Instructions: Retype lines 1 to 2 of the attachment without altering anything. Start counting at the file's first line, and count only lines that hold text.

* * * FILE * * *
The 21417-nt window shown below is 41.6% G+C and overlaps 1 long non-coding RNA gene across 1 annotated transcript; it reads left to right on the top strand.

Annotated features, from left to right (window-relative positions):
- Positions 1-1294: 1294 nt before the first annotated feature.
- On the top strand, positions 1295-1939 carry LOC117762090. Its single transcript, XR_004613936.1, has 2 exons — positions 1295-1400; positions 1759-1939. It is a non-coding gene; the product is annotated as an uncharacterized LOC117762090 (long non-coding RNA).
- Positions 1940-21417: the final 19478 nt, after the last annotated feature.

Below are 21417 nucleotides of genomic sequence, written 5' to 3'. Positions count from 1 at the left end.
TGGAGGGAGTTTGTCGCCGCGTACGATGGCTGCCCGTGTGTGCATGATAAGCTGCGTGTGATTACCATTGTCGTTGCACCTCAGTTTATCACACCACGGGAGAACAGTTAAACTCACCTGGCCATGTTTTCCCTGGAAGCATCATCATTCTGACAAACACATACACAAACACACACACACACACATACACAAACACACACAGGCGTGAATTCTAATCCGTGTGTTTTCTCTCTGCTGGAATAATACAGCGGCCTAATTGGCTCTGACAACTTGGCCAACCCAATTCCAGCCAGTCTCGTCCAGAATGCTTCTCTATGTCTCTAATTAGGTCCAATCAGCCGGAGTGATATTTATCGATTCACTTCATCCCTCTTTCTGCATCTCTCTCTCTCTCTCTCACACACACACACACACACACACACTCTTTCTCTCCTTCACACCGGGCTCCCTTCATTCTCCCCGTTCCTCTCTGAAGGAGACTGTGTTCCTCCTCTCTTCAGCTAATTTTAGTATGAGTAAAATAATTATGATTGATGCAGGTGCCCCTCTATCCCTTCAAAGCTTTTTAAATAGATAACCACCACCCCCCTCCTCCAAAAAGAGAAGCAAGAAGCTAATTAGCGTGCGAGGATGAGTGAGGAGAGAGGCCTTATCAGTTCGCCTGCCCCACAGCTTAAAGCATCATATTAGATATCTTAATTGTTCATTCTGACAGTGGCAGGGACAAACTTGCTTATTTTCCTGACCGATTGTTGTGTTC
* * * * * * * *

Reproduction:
The 21417-nt window shown below is 41.6% G+C and overlaps 1 long non-coding RNA gene across 1 annotated transcript; it reads left to right on the top strand.

Annotated features, from left to right (window-relative positions):